As with staff throughout the Health and Social Care system, those working in the Northern Ireland Ambulance Service have demonstrated huge commitment and professionalism in recent months in providing a service and dealing with the pressures associated with the Covid-19 pandemic.
As business returns to normal and demand on our service continues to increase, NIAS is facing increased challenges in maintaining planned levels of cover across all of our Divisions across Northern Ireland. Regrettably, this will mean that on occasions our response times to some calls will be delayed. We will continue to target our resources at the most seriously ill or injured to ensure they receive the fastest and most appropriate response to suit their clinical need. However, NIAS envisages that response times to those patients whose clinical need is less urgent will be longer than might be expected by patients and their carers. At all times, NIAS will seek to respond to all calls in the shortest possible time.
The reasons for this anticipated drop in cover/delayed response times are a result of a number of factors which individually would not be without impact but, when combined, have a much greater impact on our ability to provide cover.
- Activity levels which have been increasing steadily over recent years without a commensurate increase in staffing levels. A recent, independent, demand/capacity review has indicated that NIAS requires an uplift of more than 300 operational staff to cope with current and projected demand on the service. NIAS is currently developing a business case for consideration by the Department of Health to secure the necessary funding.
- Almost 20% of frontline staff absence from duty due to ordinary sickness or reasons related to Covid-19 which require at risk staff to take precautionary measures in relation to their own health.
- A seasonal reduction in staff availability due to annual leave commitments. NIAS staff have an entitlement of two weeks leave over the summer period, which is rostered. This leave is planned and accommodated by other staff making themselves available for overtime. We are very grateful to our staff who were willing to postpone their leave normally taken in the Spring to ensure an effective ambulance response during the Covid-19 peak, and for making themselves available to work additional hours. However, those staff are now tired and need to be able to take their leave to recharge their batteries in order to deal with the normal high level of activity but also to be ready, both physically and mentally, to deal with a potential second wave of the virus and the normal winter pressures.
- The challenges facing NIAS are also experienced across the other five Health and Social Care Trusts and this can impact upon the ability of NIAS crews to handover patients at Emergency Departments.
These delays in ambulance turnaround times, due in no small measure to reduced space in the EDs as a result of social distancing requirements, impact greatly on the number of crews we have available to respond to emergencies in the community, in a timely manner.
NIAS continues to work with colleagues in the Department of Health, Health and Social Care Board and the five hospital Trusts to find solutions to these issues.
- These challenges are also compounded by a totally unacceptable increase of assaults on our staff who will, temporarily, be taken off frontline duties to recover.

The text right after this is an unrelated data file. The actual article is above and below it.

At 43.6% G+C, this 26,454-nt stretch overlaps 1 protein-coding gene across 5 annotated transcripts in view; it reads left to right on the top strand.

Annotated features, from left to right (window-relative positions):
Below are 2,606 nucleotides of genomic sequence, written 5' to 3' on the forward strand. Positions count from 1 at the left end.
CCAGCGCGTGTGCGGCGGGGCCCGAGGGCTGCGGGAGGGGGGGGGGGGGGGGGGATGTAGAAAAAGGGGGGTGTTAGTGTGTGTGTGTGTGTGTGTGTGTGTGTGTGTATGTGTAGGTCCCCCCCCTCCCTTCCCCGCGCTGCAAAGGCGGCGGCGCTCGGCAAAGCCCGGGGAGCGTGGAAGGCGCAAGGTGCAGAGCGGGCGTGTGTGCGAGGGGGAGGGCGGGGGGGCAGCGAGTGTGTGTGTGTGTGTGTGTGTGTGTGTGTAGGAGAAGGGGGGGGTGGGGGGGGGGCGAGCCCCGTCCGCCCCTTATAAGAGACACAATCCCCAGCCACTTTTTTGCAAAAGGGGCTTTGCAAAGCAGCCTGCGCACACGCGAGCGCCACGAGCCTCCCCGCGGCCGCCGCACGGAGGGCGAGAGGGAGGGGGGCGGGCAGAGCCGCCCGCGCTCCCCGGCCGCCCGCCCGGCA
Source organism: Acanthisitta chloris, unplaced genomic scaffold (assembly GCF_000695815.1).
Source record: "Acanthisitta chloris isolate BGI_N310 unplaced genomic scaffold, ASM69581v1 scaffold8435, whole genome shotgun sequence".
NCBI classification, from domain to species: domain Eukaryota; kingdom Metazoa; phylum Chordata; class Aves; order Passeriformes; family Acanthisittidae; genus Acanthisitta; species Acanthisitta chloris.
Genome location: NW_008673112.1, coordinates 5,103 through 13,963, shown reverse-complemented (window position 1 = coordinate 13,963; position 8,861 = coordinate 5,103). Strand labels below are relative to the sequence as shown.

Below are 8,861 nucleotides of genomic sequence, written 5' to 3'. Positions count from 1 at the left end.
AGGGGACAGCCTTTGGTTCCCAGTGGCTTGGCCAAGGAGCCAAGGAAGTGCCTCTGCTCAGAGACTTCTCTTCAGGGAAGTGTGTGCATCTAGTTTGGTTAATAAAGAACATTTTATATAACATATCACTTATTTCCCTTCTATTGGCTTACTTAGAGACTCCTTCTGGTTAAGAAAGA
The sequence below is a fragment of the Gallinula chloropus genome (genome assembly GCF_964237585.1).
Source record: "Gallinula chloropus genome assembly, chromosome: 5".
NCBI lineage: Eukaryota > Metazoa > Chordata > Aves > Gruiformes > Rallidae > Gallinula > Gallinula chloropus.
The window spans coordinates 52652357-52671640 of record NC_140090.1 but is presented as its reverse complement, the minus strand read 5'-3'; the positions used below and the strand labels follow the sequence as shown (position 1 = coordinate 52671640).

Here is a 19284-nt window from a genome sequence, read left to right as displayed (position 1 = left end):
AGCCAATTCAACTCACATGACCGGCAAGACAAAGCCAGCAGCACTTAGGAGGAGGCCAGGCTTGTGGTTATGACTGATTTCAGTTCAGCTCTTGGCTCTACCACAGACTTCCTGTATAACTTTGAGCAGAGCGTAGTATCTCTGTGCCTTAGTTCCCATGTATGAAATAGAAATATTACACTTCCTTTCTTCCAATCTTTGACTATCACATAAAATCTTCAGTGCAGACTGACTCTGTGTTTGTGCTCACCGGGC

NIAS anticipates that reduced levels of cover will be experienced across all areas at different times. However, all available resources at any particular time are managed regionally by staff in Emergency Ambulance Control to allocate the nearest available ambulance to the most urgent calls.
Additionally, highly skilled Paramedics within our Control Centre are available to give advice to patients with less urgent clinical needs, advising them of options other than ambulance or ED attendance. These Paramedics are an invaluable resource within our service delivery as they often ensure that ambulance crews are not tied up unnecessarily with inappropriate calls.
NIAS crews are also trained to consider if patients, to whom they have attended, would be better suited by options other than ED attendance. This “see and treat” protocol assists greatly in ensuring the earliest availability of crews to respond to other emergencies.
We are also very grateful for the support of our colleagues in the Voluntary and Private Ambulance Services who assist us by providing crews on a nightly basis.
These crews are not despatched to Category 1 or 2 calls. They assist us in those calls which are of a less urgent nature including hospital transfers and Healthcare Professional (e.g. GP) calls. Their invaluable contribution enables us to protect our own resources to respond to those calls which are identified as life-threatening or serious in nature.
NIAS Chief Executive, Michael Bloomfield, appealed for support from public representatives and the community in general to ensure that ambulances remain available to respond to life-threatening emergencies
“I appreciate the genuine concern of community and political representatives when informed of shortages in a particular area. However, I would like to reassure all stakeholders that we will continue to manage our available resources in a way which best serves the interests of patients and staff.
The public also have a role to play and we would appeal to them to do so. We still receive too many calls for which options other than calling 999 are available. We would ask that people only consider calling 999 for real emergencies, while at the same time advising people not to delay in the case of a real emergency.
We are there to help you. We want to provide you with the quickest and most appropriate response to your clinical need. We would ask you to remember that not all 999 calls require an immediate response and that if you experience delays to please remain patient. Our crews will be with you as soon as possible and will treat you with the utmost care, compassions and respect.